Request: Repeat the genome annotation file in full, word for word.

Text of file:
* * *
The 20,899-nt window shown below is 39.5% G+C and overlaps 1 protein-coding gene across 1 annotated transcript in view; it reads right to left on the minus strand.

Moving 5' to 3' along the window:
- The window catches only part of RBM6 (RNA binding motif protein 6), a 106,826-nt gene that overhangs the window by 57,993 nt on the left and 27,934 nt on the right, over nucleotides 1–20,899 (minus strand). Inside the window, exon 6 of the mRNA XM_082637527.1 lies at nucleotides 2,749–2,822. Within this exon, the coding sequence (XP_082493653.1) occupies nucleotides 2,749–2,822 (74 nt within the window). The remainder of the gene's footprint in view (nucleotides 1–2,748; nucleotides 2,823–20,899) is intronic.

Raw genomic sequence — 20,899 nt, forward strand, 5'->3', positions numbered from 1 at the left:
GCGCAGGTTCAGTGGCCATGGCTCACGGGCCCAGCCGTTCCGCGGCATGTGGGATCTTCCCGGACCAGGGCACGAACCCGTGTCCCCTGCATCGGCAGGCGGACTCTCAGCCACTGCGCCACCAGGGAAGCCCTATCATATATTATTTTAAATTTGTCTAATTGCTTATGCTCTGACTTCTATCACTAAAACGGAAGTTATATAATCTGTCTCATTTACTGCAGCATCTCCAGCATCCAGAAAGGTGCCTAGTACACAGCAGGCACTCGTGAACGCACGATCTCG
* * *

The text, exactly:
The 20,899-nt window shown below is 39.5% G+C and overlaps 1 protein-coding gene across 1 annotated transcript in view; it reads right to left on the minus strand.

Moving 5' to 3' along the window:
- The window catches only part of RBM6 (RNA binding motif protein 6), a 106,826-nt gene that overhangs the window by 57,993 nt on the left and 27,934 nt on the right, over nucleotides 1–20,899 (minus strand). Inside the window, exon 6 of the mRNA XM_082637527.1 lies at nucleotides 2,749–2,822. Within this exon, the coding sequence (XP_082493653.1) occupies nucleotides 2,749–2,822 (74 nt within the window). The remainder of the gene's footprint in view (nucleotides 1–2,748; nucleotides 2,823–20,899) is intronic.

Raw genomic sequence — 20,899 nt, forward strand, 5'->3', positions numbered from 1 at the left:
GCGCAGGTTCAGTGGCCATGGCTCACGGGCCCAGCCGTTCCGCGGCATGTGGGATCTTCCCGGACCAGGGCACGAACCCGTGTCCCCTGCATCGGCAGGCGGACTCTCAGCCACTGCGCCACCAGGGAAGCCCTATCATATATTATTTTAAATTTGTCTAATTGCTTATGCTCTGACTTCTATCACTAAAACGGAAGTTATATAATCTGTCTCATTTACTGCAGCATCTCCAGCATCCAGAAAGGTGCCTAGTACACAGCAGGCACTCGTGAACGCACGATCTCG